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Don’t Sweet Talk Me: Sugary Drinks In The News

New reports have been released concerning sugar-sweetened beverages and health. Will they have any impact on policy?

The soda debate rages on.

Maybe you’re sugared out after Halloween treats, but news reports are holding a lens to sugar sweetened beverages.

Researchers at the Yale Rudd Center for Food Policy and Obesity found advertisement directed at children from sugary beverage makers doubled in the two years between 2008 and 2010, despite calls for reduced marketing of unhealthy foods for children.

More shocking still are the number of ads directed at Hispanic and African American youth. Hispanic children saw 49 percent more ads than caucasians, and teens saw a whopping 99 percent more ads on Spanish-language television. African American youth saw 90 percent more ads than white youth.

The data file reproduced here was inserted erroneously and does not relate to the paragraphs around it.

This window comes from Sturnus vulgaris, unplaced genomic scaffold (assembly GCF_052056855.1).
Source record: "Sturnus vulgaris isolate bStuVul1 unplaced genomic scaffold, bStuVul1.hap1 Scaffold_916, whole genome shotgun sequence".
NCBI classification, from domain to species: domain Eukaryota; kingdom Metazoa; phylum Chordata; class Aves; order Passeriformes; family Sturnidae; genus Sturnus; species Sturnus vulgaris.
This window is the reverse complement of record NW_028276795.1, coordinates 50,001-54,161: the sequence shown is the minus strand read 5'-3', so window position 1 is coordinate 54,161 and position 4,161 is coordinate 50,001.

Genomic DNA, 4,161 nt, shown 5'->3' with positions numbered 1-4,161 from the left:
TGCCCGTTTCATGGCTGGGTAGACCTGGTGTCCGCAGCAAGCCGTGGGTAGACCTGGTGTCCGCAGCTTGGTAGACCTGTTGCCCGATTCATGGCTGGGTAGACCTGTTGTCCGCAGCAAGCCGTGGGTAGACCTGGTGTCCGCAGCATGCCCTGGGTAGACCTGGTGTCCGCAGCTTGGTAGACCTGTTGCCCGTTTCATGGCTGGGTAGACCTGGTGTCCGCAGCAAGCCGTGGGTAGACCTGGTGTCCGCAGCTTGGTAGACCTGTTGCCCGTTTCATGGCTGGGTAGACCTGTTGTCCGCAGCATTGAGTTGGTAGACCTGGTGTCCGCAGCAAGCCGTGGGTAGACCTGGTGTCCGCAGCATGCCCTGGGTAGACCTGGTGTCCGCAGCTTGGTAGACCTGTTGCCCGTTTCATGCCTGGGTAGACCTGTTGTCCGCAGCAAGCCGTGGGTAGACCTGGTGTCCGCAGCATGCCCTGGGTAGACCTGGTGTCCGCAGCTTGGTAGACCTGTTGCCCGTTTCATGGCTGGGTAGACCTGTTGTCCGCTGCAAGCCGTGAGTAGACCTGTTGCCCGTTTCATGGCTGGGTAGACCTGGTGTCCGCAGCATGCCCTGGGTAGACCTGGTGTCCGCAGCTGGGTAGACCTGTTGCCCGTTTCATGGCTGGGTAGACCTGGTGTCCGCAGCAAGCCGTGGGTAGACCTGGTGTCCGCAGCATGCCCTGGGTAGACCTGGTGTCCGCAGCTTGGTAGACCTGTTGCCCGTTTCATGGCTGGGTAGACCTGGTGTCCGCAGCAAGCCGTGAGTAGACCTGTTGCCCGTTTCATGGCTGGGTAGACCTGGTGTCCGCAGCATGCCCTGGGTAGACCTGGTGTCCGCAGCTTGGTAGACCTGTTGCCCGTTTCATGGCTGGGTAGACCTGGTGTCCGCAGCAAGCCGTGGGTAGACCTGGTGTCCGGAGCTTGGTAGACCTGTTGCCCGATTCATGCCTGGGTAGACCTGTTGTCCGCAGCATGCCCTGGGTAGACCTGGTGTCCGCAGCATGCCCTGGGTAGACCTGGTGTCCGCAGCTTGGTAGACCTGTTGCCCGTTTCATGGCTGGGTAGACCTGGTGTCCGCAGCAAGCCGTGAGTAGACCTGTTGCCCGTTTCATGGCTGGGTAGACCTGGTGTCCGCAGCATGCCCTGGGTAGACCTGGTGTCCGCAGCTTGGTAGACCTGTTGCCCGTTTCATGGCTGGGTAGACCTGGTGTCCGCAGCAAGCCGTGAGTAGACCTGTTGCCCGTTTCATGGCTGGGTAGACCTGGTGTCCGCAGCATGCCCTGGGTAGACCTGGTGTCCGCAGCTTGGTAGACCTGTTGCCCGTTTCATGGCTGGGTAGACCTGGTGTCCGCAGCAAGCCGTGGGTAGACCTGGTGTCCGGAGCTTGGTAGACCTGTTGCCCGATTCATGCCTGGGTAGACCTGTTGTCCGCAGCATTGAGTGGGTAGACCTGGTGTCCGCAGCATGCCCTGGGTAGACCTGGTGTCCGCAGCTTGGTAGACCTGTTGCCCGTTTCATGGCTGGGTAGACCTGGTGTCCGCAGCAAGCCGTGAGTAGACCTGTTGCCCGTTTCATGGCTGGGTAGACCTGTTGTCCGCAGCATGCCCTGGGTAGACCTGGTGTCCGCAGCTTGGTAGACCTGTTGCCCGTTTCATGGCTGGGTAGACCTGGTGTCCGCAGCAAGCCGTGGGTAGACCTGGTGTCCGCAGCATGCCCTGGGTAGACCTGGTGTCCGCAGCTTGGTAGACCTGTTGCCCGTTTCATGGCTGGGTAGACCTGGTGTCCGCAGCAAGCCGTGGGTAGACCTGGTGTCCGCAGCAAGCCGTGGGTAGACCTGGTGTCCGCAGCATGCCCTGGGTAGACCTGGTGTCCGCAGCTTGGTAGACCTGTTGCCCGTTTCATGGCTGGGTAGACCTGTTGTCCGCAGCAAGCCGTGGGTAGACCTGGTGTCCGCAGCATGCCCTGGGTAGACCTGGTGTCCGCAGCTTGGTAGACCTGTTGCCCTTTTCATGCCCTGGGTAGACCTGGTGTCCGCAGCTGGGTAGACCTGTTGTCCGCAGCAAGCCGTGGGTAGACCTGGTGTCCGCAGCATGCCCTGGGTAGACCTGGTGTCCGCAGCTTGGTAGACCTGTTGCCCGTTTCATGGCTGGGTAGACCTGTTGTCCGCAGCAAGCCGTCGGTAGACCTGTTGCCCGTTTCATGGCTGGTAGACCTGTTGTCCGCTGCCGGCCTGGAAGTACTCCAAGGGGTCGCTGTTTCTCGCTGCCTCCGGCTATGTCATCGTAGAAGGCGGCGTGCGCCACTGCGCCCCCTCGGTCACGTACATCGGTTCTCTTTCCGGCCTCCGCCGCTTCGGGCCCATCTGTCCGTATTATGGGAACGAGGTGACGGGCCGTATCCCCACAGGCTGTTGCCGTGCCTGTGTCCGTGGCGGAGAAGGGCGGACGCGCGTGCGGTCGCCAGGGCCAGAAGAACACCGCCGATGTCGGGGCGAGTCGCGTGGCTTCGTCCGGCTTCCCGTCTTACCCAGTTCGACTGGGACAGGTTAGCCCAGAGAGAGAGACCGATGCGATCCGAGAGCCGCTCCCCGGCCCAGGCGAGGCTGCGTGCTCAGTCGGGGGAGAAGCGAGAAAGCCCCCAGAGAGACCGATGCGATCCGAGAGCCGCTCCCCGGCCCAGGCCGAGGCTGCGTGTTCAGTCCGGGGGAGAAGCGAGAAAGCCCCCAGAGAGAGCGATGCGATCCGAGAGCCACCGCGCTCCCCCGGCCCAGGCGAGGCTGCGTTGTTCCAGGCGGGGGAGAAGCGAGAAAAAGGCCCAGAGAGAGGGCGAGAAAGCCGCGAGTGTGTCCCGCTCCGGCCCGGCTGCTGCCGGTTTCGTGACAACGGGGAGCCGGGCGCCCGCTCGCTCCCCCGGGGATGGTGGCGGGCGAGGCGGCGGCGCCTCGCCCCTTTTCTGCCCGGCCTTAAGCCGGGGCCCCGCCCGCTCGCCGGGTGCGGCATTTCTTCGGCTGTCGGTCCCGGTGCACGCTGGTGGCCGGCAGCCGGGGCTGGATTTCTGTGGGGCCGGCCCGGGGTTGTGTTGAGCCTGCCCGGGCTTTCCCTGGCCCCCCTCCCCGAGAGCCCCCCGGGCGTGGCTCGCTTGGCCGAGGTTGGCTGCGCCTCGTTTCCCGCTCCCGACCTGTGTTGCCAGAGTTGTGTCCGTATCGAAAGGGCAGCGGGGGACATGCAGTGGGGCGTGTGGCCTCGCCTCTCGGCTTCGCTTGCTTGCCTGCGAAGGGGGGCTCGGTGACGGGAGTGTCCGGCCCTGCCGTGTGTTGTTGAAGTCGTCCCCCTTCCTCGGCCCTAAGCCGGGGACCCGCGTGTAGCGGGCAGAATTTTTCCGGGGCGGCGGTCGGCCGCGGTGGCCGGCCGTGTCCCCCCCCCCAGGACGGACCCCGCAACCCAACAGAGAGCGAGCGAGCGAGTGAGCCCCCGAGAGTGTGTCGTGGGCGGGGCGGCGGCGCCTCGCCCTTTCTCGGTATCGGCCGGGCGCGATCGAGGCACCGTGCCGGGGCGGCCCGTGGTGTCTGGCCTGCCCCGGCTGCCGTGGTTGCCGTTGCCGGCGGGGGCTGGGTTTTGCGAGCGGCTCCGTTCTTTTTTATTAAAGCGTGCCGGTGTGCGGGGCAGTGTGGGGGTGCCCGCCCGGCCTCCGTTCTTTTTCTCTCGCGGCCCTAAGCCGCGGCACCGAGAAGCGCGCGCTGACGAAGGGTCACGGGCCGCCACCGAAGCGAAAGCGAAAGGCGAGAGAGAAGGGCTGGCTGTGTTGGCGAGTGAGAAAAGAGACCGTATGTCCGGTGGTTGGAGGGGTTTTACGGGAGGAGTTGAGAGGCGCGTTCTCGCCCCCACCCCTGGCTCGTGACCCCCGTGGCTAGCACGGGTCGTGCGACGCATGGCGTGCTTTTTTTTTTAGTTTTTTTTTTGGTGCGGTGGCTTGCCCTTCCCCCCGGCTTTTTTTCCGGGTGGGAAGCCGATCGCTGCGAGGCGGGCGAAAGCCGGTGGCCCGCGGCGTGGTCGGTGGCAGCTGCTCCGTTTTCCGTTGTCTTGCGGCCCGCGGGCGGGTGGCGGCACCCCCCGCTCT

Illinois released a study that found a one-cent tax on soda would make a 1.5 billion dent over a decade in health care spending.

The Chicago Tribune suggests the looming 2012 Farm Bill has something to do with all the sweet talk.

Those consistently opposed to sugary beverages are continuing to find evidence to support their cause, but translating that into policy may be another story.

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Liz Leslie

Liz Leslie is a journalist based in Chicago. When she's not writing about food, she's likely eating food. Or dreaming about food.

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